Regularly including nuts in your diet lowers body weight and waistline. Reduces the risk factors for type 2 diabetes and helps stop prediabetes metabolic syndrome.
I have posted about the benefits of nuts as part of the diabetes diet. In another more recently published study in the Journal of the American College of Nutrition (Dec. 2011)*, researchers compared risk factors for heart disease, type 2 diabetes and prediabetes metabolic syndrome in people who ate nuts to people who did not eat nuts. They found that compared to people who did not eat nuts, people who ate nuts such as almonds, cashews and pistachios had a:
- lower body weight,
- lower body mass index (BMI)
- lower waist circumference
They also had a lower risk of developing heart disease, type 2 diabetes and prediabetes metabolic syndrome.
The study used data from 13,292 men and women participating in the 1999-2004 National Health and Nutrition Examination Surveys (NHANES).
Nut eaters were defined as those who ate more than one quarter of an ounce of nuts per day.
In addition, eating nuts was also linked to a lower prevalence of four risk factors for prediabetes metabolic syndrome suggesting that nuts help to stop prediabetes.
Regular Nutrientology readers know these risk factors well:
- abdominal obesity
- high blood pressure
- high blood sugar levels
- low “good cholesterol” HDL levels
I thought it was helpful that the researchers also specifically differentiated between “nuts” and “tree nuts.” This helps to reduce the thinking of peanuts as nuts. As the smart readers of Nutrientology know, peanuts are actually legumes (a type of bean) and peanuts grow in the ground, not in trees.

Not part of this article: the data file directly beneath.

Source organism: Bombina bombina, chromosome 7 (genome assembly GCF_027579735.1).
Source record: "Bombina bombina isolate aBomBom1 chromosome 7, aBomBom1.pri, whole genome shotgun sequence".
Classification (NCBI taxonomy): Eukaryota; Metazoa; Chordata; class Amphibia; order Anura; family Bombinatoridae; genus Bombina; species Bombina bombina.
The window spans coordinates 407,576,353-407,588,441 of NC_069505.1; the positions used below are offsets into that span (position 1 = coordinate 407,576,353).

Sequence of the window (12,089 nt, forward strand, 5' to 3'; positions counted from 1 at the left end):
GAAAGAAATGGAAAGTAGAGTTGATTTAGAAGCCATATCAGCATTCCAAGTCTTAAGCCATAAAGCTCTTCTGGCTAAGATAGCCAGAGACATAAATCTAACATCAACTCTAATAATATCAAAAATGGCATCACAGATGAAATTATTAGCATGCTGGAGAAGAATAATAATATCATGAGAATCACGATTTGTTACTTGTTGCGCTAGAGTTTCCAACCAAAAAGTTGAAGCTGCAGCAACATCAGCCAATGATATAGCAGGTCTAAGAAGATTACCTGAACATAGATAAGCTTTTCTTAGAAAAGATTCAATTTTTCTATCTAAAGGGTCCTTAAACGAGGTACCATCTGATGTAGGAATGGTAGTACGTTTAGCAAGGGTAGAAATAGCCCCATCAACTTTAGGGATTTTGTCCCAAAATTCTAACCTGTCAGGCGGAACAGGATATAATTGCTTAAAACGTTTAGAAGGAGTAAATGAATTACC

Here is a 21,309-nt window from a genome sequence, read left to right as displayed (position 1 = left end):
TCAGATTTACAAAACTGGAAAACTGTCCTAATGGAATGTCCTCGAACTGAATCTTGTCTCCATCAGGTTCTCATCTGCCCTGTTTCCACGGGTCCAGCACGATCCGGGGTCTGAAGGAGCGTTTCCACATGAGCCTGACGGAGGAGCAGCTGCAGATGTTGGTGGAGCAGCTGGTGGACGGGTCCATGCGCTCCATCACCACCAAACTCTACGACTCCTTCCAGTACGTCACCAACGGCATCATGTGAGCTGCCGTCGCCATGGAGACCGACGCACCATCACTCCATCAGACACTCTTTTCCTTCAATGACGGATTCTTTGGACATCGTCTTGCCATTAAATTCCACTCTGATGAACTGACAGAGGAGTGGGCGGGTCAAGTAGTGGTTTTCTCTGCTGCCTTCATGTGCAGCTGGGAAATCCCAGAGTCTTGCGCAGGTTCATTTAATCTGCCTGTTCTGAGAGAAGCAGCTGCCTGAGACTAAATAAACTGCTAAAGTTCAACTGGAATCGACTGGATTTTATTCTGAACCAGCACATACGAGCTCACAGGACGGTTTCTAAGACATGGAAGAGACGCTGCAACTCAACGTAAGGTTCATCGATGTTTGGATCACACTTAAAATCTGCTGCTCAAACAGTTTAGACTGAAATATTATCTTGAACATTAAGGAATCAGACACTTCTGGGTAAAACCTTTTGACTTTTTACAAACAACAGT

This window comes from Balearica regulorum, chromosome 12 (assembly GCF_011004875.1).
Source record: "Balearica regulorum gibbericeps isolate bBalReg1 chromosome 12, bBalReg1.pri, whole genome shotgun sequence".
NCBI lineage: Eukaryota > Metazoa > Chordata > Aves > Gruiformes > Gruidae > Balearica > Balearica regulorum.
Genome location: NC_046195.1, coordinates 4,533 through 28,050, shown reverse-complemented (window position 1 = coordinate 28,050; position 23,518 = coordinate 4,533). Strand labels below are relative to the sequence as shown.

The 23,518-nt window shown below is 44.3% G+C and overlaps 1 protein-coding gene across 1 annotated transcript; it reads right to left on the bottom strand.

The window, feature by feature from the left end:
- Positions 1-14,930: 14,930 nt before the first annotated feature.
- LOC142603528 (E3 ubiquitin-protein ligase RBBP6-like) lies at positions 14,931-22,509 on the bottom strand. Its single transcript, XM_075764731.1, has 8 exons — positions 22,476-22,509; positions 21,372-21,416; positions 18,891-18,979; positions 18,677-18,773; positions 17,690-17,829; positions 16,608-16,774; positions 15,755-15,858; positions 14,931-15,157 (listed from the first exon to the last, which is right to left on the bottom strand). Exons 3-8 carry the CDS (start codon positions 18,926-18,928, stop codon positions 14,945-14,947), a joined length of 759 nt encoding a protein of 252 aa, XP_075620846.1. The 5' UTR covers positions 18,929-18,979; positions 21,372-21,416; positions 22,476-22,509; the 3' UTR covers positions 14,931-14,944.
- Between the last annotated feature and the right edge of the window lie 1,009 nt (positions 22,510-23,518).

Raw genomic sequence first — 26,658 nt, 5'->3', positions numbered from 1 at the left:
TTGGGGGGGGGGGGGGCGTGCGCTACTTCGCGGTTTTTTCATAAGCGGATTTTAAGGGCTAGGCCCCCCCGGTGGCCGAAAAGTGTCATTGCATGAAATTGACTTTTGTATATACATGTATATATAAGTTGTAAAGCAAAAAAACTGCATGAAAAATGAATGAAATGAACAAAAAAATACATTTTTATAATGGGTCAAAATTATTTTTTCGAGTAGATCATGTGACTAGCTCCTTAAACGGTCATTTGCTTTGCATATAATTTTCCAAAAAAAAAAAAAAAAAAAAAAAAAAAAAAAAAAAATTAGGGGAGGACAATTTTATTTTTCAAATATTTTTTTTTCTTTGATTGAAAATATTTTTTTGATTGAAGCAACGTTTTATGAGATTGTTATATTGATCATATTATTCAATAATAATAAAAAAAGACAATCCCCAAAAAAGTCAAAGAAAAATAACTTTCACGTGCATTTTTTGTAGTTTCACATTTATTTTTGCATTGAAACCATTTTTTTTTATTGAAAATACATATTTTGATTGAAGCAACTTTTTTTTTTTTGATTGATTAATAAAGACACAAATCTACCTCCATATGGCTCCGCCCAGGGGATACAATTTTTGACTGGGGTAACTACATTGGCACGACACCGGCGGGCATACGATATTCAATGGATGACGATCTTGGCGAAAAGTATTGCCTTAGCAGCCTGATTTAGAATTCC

Another common misconception involving nuts is the fear of their fat content. Yes, nuts do contain fats, and you should not sit down and eat a whole bag, bushel or bucket, but the fats found within tree nuts can be healthy for you. Yes, despite our cultural mantra of low-fat/no fat you do need to obtain sufficient fat in your diet to get healthy and stop prediabetes, and some fats are essential, meaning that your body must obtain them in your diet for you to continue to live.
Tree nuts – almonds, Brazil nuts, cashews, hazelnuts, macadamias, pecans, pine nuts, pistachios and walnuts – were associated with higher levels of good cholesterol and lower risk of chronic diseases including heart disease.
Again I emphasize, not all fat is bad, and there is more and more research discouraging a low fat diet. I have found them to be helpful for people as they are reducing their carbohydrate intake. During this transition between being less of a “carb-burner” and more of a “fat-burner” you need to increase your fat intake, and nuts are an easy and “clean” way to do this.
You should note that this study showed that people who ate tree nuts had lower body weight, lower BMI, and a smaller waistline compared to people that did not eat fat containing nuts. People that report eating nuts may simply just be generally more health conscious, and therefore have better health metrics, but I suspect that there is more to it than that, and that the quality and quantity of fat in their diets has a positive metabolic effect. Use this positive effect to help you stop prediabetes.
Our cultural generalization regarding dietary fat has made it a bogeyman. This dumb generalization is harming our public health. Eat real food, including some nuts, not processed refined foods from a package, and you will be eating the essential fats necessary for a healthy metabolism that stops prediabetes. If you do this, you don’t necessarily have to count calories or worry if your percentage of macronutrients (fat, protein, carb) are appropriate.
Diabetics by definition have an intolerance to carbohydrates, and need to restrict this class of food from their diet to prevent illness, and have a chance to heal (type 2). Likewise prediabetics have a similar, but more mild form of “glucose intolerance” and need to watch the carbs if they want to stop prediabetes and get their metabolism on a better footing.
*O’Neil CE, Keast DR, Nicklas TA, Fulgoni VL. Nut consumption is associated with decreased health risk factors for cardiovascular disease and metabolic syndrome in U.S. adults: NHANES 1999-2004. Journal of the American College of Nutrition. 2011 Dec;30(6):502-10.